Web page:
This field isn’t one of the most important ones anyway, but nonetheless, expect questions about it at the interview.

Prepare to answer questions regarding your choice of interest in being a server, what you learned during your studies or what your plans for your future education are.

GUIDE ON WRITING THE SKILLS SECTION

Always split this part into different categories. We recommend that you cover:

  • Server skills
  • Other skills
  • Languages

Server skills are the abilities you’ve learned that can make you great at that job. They are narrowly focused on skills that are nice to have as a server.

Other skills are the ones which are generally nice to have, no matter which area of work you’re in. Whatever your company does or which position is available, you always want people who are good team players, right?

Languages should also be mentioned if you have any to mention besides your native language.

As a server, the chances are high that you’ll run into some people who don’t know your native language.

If your native language isn’t English and you know how to speak it, definitely point that out, since it’s the universal language and that guarantees the recruiter that you’ll be able to communicate with international guests.

Skills

Server Skills:

  • Upselling of beverages and cocktails
  • Organizing private and celebration events
  • Knowledge of Point of Sales Systems
  • Table setting
  • Sales techniques
  • Forming close customer relations

Other Skills:

  • MS Office Package
  • Detail oriented
  • Problem-solving
  • Monitoring self-performance

Languages:

  • English – native
  • German – proficient

Right
Skills

  • Leadership
  • Good team player
  • Attentive listener

Wrong

If you put only generic skills (like the ones on the right), it will seem like you don’t have any real skills so you just wrote your soft skills which you might or might not have.

If you were a recruiter, which skills would you like your employee to have in order to be great at that position?

The answer to this question is the same as the answer to the question about which of your skills you should mention.

TIPS & TRICKS

Now that we’ve covered every segment of the resume and you’ve seen examples of how a great resume looks, you are basically ready to create your own amazing resume!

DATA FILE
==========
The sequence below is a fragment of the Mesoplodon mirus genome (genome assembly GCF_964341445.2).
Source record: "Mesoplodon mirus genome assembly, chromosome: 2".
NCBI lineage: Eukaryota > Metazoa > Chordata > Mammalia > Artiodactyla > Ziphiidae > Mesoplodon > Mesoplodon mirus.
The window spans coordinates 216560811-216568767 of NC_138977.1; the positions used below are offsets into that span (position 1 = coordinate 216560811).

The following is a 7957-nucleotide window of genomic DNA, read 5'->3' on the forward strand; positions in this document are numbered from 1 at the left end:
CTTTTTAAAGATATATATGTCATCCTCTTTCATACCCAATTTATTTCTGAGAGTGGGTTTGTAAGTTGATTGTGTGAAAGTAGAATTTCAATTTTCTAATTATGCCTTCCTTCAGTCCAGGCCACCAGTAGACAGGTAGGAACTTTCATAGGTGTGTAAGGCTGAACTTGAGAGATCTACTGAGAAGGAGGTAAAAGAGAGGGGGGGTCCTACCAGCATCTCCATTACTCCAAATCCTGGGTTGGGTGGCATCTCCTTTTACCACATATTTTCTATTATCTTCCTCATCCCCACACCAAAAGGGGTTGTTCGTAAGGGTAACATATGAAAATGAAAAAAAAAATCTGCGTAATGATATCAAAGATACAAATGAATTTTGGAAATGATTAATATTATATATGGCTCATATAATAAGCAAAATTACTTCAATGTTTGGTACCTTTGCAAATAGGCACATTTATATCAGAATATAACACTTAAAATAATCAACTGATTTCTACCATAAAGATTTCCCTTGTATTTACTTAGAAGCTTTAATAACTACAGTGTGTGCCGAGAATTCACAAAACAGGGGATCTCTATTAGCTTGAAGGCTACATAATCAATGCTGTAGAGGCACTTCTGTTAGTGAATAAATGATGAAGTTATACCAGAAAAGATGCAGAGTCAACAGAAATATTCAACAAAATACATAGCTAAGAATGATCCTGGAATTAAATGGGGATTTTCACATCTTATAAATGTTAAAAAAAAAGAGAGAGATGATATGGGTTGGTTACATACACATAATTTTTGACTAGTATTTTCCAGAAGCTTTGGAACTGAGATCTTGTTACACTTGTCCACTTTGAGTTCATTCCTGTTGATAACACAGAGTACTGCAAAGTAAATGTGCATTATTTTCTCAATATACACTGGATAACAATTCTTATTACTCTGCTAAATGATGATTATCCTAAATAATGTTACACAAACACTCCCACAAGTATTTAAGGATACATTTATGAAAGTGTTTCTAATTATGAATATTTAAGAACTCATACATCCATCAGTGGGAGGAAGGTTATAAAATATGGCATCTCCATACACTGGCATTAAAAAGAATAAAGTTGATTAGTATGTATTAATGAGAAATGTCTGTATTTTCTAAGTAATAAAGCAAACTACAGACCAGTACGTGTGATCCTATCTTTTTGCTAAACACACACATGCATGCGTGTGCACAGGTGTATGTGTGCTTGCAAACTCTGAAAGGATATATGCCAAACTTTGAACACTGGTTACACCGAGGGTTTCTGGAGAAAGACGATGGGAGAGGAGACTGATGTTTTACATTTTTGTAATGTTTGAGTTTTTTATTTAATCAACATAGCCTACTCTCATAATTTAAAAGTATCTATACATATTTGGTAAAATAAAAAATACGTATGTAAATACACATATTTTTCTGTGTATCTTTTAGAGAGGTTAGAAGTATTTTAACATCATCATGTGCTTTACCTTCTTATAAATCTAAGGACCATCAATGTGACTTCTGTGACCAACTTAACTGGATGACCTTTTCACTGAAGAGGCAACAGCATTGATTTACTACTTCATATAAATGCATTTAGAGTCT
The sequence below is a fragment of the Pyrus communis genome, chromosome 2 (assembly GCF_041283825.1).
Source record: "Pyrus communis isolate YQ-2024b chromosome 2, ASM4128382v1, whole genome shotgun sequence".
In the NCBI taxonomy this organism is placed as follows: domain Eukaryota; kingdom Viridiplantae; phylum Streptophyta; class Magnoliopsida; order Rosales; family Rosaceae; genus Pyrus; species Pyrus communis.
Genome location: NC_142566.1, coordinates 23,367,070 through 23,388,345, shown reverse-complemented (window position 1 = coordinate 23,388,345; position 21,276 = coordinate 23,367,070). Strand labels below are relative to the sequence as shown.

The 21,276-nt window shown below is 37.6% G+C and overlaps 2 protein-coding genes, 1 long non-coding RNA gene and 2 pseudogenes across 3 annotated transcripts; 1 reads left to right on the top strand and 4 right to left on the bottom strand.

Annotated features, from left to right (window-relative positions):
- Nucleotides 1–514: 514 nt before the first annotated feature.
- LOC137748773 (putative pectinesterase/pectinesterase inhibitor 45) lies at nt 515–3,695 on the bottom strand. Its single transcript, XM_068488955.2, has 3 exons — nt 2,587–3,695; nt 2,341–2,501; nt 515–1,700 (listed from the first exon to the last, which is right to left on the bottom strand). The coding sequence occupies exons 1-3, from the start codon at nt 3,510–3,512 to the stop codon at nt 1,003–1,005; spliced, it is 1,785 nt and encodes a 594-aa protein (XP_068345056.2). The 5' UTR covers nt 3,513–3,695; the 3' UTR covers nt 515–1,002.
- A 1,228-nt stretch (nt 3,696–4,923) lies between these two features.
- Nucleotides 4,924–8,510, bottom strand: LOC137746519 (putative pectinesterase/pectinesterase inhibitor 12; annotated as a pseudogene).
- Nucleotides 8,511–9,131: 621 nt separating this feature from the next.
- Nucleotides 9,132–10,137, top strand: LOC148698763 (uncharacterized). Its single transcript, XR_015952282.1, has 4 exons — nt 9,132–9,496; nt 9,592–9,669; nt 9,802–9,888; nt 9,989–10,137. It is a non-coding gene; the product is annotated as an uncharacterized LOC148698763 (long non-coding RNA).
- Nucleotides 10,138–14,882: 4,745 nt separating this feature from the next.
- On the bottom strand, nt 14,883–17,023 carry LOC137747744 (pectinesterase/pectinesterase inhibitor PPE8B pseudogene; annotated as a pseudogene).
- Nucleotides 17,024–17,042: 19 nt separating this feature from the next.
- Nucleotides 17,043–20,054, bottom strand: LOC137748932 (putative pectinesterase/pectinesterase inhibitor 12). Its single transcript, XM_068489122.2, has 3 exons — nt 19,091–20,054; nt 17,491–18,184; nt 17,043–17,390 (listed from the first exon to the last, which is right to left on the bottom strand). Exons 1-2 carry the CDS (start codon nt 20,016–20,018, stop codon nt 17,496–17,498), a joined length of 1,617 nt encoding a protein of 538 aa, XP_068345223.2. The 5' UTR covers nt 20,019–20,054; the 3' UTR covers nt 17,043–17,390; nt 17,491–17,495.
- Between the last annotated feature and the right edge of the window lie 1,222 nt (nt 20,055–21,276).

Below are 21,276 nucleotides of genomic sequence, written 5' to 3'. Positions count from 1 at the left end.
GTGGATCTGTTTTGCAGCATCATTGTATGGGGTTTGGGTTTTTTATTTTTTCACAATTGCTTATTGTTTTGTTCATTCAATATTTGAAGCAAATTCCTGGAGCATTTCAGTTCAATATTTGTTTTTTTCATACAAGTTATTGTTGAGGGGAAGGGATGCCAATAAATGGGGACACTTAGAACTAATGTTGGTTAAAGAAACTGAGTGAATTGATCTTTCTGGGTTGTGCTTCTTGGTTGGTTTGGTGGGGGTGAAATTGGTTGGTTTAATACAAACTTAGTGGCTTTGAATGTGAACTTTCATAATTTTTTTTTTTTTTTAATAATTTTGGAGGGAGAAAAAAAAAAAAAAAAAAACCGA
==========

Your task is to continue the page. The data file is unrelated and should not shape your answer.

But before that, let’s take a look at some advanced tips & tricks you should apply when going for a server job position:

  • Include these main server skills – Experience in working with Point of Sale Systems, basic math operations, cash handling, work well in a team, conflict handling, good at forming connections with new people, memorization, able to recommend a menu option based on the guest’s preference.
  • Describe your experience with data/numbers – Whenever you can, describe your experience with data instead of words. This is why results are always numeric, they are objective. Instead of saying “improved sales of wine”, say “improve sales of wine by 5%”. The recruiter will appreciate the precision.
  • Keep it at the length of one page – Remember that not everything should be in your resume, only the most important things considering the position you’re applying for. Instead of bombarding your resume with information, use your LinkedIn profile as space where you can put everything.
  • Use the same font – If you are not a designer, don’t try to become one by experimenting with your resume. Nothing is more stressful for the employer than an unattractive resume. Feel free to check out our pre-made resume templates, which look great and are immediately ready to use!
  • If any sentence is too long, cut it or split it – If your bullet points are too long, simply split them, or leave something out. Again, details are good, but not everything should be explained in full detail in your resume. The interview is the part of the selection process where most details are revealed. 

CONCLUSION

We hope that by reading this, you’ve learned something new and that you feel more confident now about applying for that server position.

We truly wish you the best of luck! We can help you nail your selection process by designing your resume in accordance with this guide – simply try our resume builder templates and see that writing a resume can be very enjoyable!

Server Resume: Samples & Complete Guide